It's times like this that I wish my son was still living at home. He's a musician specializing in playing guitar-acoustic and electric.
But...as an artist and designer I can appreciate the beauty of a fine guitar and the craftsmanship that goes into making one. And..I can appreciate the time and effort it takes to write about classic guitars and the knowledge it takes to pull off such a task.
That's why I'm so impressed by Steve Matthes' and Joe Moffett's new hardbound book from Schiffer Publishing Ltd.: The Ultimate: An Illustrated History of Hamer Guitars.
I don't know jack about guitars but after looking through this impressive book with full-color photos, advertising pieces, concert posters and full historical descriptions of various types of Hamer Guitars, I feel as if the inner guitar player in me has started to surface.
Now where do I place my fingers? What do you mean I need to learn chords and read music? Maybe this will be a little harder than I thought.
I remember my first electronic wristwatch. It was a funky little digital display watch (a Timex I think) that flashed the time (and only the time) and was impossible to read unless in full light. Which made it a real pain trying to tell time at night.
Later I would purchase another wristwatch only this one counted not only the minutes, but seconds, showed the month and day and (ta-da!) was lit so I could see it in the dark.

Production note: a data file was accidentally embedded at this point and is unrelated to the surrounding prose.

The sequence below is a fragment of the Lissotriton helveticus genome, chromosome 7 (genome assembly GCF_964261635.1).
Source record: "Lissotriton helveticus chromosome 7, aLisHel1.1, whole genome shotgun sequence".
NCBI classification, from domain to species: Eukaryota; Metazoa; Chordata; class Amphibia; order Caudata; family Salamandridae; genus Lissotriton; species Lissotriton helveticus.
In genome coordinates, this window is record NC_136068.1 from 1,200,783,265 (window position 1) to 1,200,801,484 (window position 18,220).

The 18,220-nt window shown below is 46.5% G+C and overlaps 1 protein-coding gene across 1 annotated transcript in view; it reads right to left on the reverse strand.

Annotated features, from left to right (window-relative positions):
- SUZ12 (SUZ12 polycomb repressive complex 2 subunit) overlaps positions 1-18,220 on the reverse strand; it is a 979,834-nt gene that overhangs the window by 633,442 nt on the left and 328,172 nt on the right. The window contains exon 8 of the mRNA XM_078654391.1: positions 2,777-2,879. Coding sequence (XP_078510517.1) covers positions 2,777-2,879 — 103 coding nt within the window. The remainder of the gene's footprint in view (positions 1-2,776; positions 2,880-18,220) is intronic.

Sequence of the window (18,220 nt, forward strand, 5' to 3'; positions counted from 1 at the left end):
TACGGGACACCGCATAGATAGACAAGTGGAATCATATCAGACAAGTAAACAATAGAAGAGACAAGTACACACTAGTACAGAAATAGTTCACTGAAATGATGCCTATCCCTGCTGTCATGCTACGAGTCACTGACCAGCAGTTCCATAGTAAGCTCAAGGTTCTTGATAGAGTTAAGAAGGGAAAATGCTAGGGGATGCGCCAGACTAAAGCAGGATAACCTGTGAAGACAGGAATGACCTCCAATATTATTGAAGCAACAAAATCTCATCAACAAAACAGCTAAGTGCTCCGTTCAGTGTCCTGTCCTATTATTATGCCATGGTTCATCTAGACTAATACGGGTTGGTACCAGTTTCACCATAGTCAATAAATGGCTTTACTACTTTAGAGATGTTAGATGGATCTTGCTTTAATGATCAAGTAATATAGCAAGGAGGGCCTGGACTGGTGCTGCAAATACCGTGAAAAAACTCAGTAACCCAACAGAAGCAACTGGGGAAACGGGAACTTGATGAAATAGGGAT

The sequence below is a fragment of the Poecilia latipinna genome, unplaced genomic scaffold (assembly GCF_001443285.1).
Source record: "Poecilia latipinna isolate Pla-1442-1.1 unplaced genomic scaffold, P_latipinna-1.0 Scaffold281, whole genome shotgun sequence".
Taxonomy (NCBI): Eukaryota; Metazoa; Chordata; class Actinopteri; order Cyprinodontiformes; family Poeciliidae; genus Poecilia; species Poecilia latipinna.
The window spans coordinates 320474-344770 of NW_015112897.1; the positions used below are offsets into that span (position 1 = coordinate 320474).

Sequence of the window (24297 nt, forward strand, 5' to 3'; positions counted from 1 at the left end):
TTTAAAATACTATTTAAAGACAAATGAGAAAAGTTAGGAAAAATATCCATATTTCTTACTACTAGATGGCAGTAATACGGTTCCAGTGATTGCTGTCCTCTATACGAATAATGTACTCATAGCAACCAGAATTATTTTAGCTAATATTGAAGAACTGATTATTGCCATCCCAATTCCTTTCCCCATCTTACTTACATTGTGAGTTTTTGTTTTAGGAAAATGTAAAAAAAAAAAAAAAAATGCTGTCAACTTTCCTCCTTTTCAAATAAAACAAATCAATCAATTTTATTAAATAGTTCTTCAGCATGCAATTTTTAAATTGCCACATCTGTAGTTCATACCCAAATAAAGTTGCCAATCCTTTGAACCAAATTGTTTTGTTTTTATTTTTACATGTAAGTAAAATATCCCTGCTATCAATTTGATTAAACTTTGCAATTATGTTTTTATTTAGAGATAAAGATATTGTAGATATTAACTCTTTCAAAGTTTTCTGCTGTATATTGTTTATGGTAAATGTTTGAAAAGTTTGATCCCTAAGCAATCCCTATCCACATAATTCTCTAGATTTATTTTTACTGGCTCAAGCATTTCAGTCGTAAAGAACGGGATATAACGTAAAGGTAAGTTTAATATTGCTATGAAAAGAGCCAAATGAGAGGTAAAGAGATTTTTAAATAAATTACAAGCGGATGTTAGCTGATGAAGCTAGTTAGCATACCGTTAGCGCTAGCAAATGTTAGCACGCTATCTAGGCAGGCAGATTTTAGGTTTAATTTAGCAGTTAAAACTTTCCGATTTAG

During that time (the early 1970s) I also had a digital display clock by my bed and a small portable alarm clock. It wasn't until the mid to late 1980s that I purchased my first electrified quartz wristwatch with actual hands instead of a digital display.
Why am I writing all this? Schiffer Publishing Ltd. and authors Lucien F. Trueb, Gunther Ramm and Peter Wenzig have just released Electrifying The Wristwatch; a massive hardbound book.
I never realized the history behind such a simple device. Literally dozens of companies
developed their own unique take on the wristwatch (digital or electric) and after decades, slowly but surely, standards began to develop until we have the electric wristwatch loved by millions today.
Brimming with photos, of not only the watches but their inner workings, the book offers an exhaustive history of the development of the electric wristwatch, its innovators and inventors and the various types developed.
Take the 'time' to read this book. It's 'electrifying' and well worth the 'watch'.